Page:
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Alan Ryan (1) (1943–2011)

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Alan Ryan (1) har definierats som författaren Alan Peter Ryan.

30+ verk 1,567 medlemmar 13 recensioner


Verk av Alan Ryan

Verk har överförts till Alan Peter Ryan.

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Associerade verk

Verk har överförts till Alan Peter Ryan.

The Magazine of Fantasy and Science Fiction 65. Cyrion in Bronze. (1983) — Bidragsgivare, vissa utgåvor10 exemplar


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Namn enligt folkbokföringen
Ryan, Alan Peter
The Bronx, New York, USA



Feast your eyes upon this super creepy cover! What horror fan wouldn't want to read this book?

A seanachie in ancient Ireland was an historian and storyteller. It's a word mentioned to Jack Quinlan, an American visiting Ireland to research a book he's writing about the Irish potato famine. Jack sets himself up in a rental house for 3 months so he can explore the area and get to writing. The Irish towns he visits are small with old buildings, and the townspeople are all simple folk with simple traditions. However, these towns often have secrets and rituals and Jack is about to stumble onto some of them. Will he survive the encounter? You'll have to read Cast A Cold Eye to find out!

This book drips with atmosphere. A ghost story set in October, on the western shores of Ireland. There's fog, there's moors nearby, there's the sea bashing the rocky land day and night. Alan Ryan's prose when describing the delights of the Irish scenery was rich and vivid. It created a contrast in my mind with the horrible facts about the Irish potato famine: Such natural beauty in the scenery yet many people starved to death in the middle of it.

Unfortunately, I felt that the atmosphere did not deliver in the end. I was somehow expecting more of a bang and when the denouement arrived it somehow felt anti-climactic. However, that does not mean that I didn't enjoy the journey because I did.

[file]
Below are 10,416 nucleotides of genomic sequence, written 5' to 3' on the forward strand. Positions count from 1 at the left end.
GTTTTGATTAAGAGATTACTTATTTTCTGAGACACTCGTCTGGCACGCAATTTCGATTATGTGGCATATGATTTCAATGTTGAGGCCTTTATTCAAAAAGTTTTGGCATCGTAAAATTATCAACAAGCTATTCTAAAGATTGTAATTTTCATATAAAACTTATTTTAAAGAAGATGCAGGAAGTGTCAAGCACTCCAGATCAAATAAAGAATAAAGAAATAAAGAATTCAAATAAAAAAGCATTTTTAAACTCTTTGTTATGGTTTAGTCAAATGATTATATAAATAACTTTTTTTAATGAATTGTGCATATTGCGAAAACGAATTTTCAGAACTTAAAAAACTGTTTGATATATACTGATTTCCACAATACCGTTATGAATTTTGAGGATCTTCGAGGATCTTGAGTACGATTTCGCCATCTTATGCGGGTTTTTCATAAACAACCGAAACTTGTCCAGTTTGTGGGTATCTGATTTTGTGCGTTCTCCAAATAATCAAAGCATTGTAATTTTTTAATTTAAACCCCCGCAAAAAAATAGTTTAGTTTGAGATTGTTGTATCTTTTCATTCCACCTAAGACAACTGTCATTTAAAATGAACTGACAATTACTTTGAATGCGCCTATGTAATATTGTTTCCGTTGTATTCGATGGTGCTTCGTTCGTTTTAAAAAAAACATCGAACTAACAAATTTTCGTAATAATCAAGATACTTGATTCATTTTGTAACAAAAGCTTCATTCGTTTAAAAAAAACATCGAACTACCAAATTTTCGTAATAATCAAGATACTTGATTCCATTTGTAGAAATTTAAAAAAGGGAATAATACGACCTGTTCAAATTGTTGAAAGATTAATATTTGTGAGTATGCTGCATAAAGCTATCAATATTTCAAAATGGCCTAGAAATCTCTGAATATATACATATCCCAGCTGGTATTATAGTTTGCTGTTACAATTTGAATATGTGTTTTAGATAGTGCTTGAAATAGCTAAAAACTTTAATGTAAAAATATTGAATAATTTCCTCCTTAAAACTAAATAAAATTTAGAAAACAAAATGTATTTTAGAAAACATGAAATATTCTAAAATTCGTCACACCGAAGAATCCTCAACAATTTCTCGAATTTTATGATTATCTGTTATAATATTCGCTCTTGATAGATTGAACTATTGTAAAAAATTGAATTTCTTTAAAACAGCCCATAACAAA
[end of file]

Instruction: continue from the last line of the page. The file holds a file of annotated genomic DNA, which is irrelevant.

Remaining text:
Recommended to fans of atmospheric ghost stories and beautiful prose!

*Thanks to Valancourt Books for providing a free e-copy in exchange for my honest review. This is it!*
… (mer)
Charrlygirl | 7 andra recensioner | Mar 22, 2020 |
Not for me thanks...
Jack Quinlan is an American writer that decides to travel to Ireland for the span of three months in order to gather information for his new book that he is writing on the potato famine of Ireland. While he is there he witnesses some very strange things and starts seeing apparitions.
This book is far too stereotypical. And what I mean by that is it's like looking at Ireland through an American lens. The people and the countryside are exactly what people in America think that it looks like and how they act which coming from a person who's actually read books on Ireland by people from Ireland, makes this entire book one big eye roll.
While Jack's cocky American attitude makes him an interesting character and his love interest and the banter that they have between the two also very interesting, I found this book to be little more than dry and boring. Most of the book is of Jack driving around, seeing his apparitions, and going to the pub.
Speaking of Jack and his love interest let's talk about that for a moment... Jack seems to be absolutely obsessed with her breasts and mentions them more than several times throughout the book. Their sex scene was also completely overdone in my opinion and the writing seems to be completely outlandish at this point in the book. Not to mention the fact that at this point they had only met up with each other a few times and now all of a sudden they're having sex in the rain after just seeing a ghost.... like WTF?
The last thing that I had a problem with was there really seems to not be any danger aspect in this book. I mean yes he is seeing ghosts and that is pretty creepy but they are not doing anything and nothing really happens throughout the book. It just comes off as very foolish and pointless.